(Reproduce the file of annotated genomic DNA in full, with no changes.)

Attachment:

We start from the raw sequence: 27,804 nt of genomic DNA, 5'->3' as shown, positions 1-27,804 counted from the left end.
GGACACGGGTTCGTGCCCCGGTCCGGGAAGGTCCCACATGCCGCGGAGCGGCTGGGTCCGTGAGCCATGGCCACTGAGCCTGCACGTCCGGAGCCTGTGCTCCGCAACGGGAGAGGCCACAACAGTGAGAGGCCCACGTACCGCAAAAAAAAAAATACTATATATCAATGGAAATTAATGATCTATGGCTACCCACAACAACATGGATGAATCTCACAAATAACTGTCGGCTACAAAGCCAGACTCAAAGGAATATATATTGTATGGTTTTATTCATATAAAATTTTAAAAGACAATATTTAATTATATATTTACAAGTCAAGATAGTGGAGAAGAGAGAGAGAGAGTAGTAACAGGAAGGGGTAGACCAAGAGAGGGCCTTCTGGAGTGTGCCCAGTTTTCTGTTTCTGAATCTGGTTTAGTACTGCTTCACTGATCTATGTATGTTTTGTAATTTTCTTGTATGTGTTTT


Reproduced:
We start from the raw sequence: 27,804 nt of genomic DNA, 5'->3' as shown, positions 1-27,804 counted from the left end.
GGACACGGGTTCGTGCCCCGGTCCGGGAAGGTCCCACATGCCGCGGAGCGGCTGGGTCCGTGAGCCATGGCCACTGAGCCTGCACGTCCGGAGCCTGTGCTCCGCAACGGGAGAGGCCACAACAGTGAGAGGCCCACGTACCGCAAAAAAAAAAATACTATATATCAATGGAAATTAATGATCTATGGCTACCCACAACAACATGGATGAATCTCACAAATAACTGTCGGCTACAAAGCCAGACTCAAAGGAATATATATTGTATGGTTTTATTCATATAAAATTTTAAAAGACAATATTTAATTATATATTTACAAGTCAAGATAGTGGAGAAGAGAGAGAGAGAGTAGTAACAGGAAGGGGTAGACCAAGAGAGGGCCTTCTGGAGTGTGCCCAGTTTTCTGTTTCTGAATCTGGTTTAGTACTGCTTCACTGATCTATGTATGTTTTGTAATTTTCTTGTATGTGTTTT